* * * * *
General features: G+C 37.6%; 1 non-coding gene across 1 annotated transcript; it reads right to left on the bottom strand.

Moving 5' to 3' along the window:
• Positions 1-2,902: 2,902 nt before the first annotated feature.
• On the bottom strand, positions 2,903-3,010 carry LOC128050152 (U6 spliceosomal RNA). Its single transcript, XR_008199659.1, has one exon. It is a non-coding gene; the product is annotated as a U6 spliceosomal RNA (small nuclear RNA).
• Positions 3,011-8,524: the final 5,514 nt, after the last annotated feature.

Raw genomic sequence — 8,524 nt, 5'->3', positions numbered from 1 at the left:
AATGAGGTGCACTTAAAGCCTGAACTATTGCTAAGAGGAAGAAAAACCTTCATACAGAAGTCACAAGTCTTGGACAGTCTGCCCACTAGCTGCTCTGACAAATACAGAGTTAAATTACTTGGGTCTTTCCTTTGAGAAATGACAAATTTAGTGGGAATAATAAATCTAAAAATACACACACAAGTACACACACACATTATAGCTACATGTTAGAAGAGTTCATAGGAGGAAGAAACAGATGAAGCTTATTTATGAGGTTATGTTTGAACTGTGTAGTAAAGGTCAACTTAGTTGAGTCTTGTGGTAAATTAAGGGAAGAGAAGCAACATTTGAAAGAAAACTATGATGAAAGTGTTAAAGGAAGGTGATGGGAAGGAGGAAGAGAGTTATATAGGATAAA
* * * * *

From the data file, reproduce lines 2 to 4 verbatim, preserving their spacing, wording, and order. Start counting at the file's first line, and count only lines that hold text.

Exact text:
Moving 5' to 3' along the window:
• Positions 1-2,902: 2,902 nt before the first annotated feature.
• On the bottom strand, positions 2,903-3,010 carry LOC128050152 (U6 spliceosomal RNA). Its single transcript, XR_008199659.1, has one exon. It is a non-coding gene; the product is annotated as a U6 spliceosomal RNA (small nuclear RNA).